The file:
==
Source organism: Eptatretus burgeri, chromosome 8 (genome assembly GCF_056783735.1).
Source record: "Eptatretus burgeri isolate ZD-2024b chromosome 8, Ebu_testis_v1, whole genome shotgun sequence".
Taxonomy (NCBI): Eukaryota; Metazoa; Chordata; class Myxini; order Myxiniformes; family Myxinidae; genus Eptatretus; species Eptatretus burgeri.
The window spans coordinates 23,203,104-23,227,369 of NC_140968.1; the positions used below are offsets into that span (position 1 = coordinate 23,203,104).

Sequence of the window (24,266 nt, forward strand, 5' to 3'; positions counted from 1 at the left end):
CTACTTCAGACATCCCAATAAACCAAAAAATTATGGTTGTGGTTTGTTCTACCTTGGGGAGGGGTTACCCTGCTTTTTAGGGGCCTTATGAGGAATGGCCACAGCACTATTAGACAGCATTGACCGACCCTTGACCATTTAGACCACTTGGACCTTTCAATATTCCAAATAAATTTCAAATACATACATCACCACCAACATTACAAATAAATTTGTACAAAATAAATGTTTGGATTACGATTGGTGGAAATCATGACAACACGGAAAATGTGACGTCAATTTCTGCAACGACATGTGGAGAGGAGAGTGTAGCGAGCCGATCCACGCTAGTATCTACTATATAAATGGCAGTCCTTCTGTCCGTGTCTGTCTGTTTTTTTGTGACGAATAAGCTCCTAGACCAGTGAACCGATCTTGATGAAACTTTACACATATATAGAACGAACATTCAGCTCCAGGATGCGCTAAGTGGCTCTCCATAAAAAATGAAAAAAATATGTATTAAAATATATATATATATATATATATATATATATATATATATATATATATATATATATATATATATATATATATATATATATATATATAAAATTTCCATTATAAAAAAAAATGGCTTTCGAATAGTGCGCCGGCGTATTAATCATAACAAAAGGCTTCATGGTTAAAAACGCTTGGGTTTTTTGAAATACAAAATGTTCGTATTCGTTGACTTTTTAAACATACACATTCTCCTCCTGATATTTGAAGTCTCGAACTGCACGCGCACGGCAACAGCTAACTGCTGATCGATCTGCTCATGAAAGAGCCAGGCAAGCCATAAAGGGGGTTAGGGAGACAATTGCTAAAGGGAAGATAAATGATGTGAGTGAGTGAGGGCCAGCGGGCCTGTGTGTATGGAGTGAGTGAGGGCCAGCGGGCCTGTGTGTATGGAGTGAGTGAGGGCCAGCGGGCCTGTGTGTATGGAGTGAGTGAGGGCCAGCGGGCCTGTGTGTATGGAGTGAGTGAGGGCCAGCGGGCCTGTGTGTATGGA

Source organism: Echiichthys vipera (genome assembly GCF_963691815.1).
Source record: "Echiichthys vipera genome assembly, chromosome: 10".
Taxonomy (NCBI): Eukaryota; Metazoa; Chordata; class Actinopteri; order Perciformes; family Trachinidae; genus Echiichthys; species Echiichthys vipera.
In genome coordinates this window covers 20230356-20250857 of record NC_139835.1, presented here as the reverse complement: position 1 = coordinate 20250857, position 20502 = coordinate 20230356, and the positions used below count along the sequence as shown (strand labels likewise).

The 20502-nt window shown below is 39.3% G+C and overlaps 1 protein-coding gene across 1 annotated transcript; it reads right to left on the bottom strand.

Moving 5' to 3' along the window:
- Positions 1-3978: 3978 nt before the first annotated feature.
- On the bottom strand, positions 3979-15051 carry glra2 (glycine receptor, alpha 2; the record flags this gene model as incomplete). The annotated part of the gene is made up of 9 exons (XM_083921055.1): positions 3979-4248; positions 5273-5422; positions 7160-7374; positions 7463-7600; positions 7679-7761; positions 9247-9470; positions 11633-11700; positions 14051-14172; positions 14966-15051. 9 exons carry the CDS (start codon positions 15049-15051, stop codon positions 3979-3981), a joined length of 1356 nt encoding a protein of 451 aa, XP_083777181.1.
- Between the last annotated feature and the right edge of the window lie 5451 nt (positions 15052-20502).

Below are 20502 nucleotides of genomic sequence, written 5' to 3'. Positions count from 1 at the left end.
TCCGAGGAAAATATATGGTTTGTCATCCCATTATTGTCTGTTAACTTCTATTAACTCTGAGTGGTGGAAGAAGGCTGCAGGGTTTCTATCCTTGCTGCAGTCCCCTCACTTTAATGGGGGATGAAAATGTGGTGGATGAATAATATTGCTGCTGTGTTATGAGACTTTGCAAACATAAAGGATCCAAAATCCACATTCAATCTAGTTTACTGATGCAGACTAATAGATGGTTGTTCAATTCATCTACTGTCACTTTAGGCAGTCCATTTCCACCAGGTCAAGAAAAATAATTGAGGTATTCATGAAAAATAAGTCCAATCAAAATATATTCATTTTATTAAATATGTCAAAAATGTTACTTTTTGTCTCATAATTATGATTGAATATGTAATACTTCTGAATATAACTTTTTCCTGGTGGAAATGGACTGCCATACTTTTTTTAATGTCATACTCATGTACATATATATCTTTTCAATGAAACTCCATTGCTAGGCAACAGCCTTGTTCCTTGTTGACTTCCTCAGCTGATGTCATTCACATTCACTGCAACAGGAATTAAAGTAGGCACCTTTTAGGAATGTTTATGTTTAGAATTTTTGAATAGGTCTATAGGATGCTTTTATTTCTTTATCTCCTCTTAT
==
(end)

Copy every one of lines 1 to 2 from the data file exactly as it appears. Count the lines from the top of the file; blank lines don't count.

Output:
Source organism: Eptatretus burgeri, chromosome 8 (genome assembly GCF_056783735.1).
Source record: "Eptatretus burgeri isolate ZD-2024b chromosome 8, Ebu_testis_v1, whole genome shotgun sequence".